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CAR T cell administration results in cytokine release syndrome (CRS). But what is the mechanism that induces the CRS in CART therapy? Also, what factors correlate with CRS severity? CAR structure? Or tumor burden?

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CRS in CAR T therapy is likely the result of hyperactivation of a large number of immune cells, either by antigen-specific/co-stimulatory activation (T cells) or by non-specific activation due to significantly elevated pro-inflammatory cytokines. CRS is the most prevalent adverse effect following CAR T infusion, but does not always happen. These two reviews provide a lot of detail, and reference many primary studies, but I will summarize briefly below:

1) http://www.nature.com/articles/mto201611

2) http://www.bloodjournal.org/content/124/2/188?sso-checked=true

In patients with CRS, it manifests clinically whenever maximal activation of the infused T cells occurs. From ref 1,

"In the setting of early CAR T-cell trials utilizing “first-generation” constructs (without costimulatory signaling elements), insufficient T-cell proliferation/cytokine production and lack of antitumor response were noted.30 The addition of costimulatory signaling in second-generation CAR design (CD28 or 41BB) translated to improved T-cell activation/expansion, cytokine production, and most notably dramatic antitumor responses in patients with hematologic malignancies.3,31,32"

So the 2nd-gen CAR design leads to better antitumor responses, but can also cause an intense burst of cytokine release that sets off a sort of 'chain reaction' wherein many other native immune cells also begin to massively release cytokines. One of the key pathogenic cytokines in this cascade appears to be IL6. From ref 2,

"Emerging evidence implicates IL-6 as a central mediator of toxicity in CRS...[]... IL-6R is cell associated on macrophages, neutrophils, hepatocytes, and some T cells..[]... High levels of IL-6, present in the context of CRS, likely initiates a proinflammatory IL-6-mediated signaling cascade"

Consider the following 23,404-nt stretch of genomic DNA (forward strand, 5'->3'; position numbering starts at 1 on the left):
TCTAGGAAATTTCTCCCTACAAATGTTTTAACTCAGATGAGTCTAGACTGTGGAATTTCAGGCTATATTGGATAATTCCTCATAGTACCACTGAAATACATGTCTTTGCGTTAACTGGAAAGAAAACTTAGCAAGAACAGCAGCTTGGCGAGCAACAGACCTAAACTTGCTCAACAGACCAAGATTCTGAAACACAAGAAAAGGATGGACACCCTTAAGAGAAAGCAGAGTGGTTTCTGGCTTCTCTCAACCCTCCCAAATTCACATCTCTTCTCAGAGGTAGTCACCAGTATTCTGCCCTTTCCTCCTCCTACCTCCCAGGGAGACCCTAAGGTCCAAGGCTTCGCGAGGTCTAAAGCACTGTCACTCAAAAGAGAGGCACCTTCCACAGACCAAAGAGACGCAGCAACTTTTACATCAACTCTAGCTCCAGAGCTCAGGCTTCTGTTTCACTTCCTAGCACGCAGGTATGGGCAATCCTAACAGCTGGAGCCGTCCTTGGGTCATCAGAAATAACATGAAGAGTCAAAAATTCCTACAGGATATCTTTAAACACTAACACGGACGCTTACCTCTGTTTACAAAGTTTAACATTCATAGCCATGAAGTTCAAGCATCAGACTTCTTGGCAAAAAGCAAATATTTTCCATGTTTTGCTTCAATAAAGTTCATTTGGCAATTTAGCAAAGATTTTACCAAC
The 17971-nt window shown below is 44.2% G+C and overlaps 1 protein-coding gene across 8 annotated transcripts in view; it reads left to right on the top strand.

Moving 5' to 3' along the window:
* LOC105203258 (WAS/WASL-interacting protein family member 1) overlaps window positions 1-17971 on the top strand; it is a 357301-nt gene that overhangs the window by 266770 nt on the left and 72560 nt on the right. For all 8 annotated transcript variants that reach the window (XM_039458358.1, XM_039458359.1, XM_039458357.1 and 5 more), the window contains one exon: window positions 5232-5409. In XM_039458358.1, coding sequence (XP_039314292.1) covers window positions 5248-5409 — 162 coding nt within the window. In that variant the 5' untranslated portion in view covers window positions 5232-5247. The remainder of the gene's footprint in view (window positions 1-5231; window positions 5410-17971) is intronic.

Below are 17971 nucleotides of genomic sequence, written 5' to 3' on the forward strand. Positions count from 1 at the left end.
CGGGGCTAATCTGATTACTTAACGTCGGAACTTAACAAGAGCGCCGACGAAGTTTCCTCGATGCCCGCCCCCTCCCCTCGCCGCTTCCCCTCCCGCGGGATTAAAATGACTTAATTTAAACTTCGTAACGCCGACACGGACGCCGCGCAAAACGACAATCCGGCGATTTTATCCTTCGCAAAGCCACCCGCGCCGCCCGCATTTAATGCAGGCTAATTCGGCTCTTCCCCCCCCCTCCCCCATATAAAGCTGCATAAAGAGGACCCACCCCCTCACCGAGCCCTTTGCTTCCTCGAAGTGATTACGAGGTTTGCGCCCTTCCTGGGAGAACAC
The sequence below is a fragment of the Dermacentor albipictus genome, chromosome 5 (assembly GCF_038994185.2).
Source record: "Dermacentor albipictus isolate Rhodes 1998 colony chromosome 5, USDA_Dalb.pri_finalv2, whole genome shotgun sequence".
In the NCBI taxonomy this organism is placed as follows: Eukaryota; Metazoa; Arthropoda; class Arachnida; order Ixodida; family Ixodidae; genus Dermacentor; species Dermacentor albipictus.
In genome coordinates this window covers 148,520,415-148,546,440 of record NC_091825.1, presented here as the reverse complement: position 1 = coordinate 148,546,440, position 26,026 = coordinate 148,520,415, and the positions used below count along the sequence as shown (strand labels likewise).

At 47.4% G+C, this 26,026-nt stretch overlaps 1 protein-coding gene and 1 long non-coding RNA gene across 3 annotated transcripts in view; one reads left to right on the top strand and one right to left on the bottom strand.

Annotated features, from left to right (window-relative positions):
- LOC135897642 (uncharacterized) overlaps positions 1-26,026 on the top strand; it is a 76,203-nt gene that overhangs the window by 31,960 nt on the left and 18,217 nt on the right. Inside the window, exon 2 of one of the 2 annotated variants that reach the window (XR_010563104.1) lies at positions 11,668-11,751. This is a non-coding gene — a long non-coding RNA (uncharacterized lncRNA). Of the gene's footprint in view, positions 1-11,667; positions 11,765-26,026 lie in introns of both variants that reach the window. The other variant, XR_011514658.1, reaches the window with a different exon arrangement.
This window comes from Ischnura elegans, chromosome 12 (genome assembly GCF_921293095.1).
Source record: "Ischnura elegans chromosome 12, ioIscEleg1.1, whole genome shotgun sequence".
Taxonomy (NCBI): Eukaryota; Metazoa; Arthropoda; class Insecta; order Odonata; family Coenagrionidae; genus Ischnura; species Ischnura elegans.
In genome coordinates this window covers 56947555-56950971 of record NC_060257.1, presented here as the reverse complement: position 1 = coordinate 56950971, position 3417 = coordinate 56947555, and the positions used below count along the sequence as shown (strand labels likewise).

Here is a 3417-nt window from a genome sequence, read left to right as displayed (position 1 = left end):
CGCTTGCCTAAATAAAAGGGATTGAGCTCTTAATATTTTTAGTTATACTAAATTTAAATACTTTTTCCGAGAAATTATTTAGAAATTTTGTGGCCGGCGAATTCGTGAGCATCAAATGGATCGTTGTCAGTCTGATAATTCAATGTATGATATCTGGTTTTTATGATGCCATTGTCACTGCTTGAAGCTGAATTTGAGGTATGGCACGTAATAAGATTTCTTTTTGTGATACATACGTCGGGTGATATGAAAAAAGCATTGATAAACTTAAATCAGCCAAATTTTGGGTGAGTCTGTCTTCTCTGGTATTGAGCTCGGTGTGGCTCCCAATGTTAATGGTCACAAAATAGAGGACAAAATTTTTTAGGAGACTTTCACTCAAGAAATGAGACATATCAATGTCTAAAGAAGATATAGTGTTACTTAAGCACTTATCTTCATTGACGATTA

and from ref 1,

"As an effective alternative IL-6 receptor (IL-6R) blockade with the Food and Drug Administration-approved mAb, tocilizumab has demonstrated near-immediate reversal of CRS.3,35 Investigators are now determining the effect of IL-6R blockade on CAR T-cell proliferation, persistence, and most importantly, antitumor effect. Despite this unknown, the use of IL-6R blockade has generally been accepted as front-line treatment for sCRS following CAR T-cell infusion.23,31,36"

Finally, it does appear that tumor burden has been correlated with CRS severity, presumably because of the higher antigen load available to activate the CAR T cells. From ref 1 and 2, respectively,

" It has been demonstrated that the degree of CRS severity is dictated by disease burden at the time of infusion as patients with high tumor burden experience a more sCRS.3,31,32"

"In recent reports of CRS following adoptive T-cell therapy for cancer,10,14,8,28 the incidence and severity of the syndrome also appears greater when patients have large tumor burdens, presumably because this leads higher levels of T-cell activation."

Hope this helps. Clearly there is a long way to go in terms of predicting and managing these adverse events.

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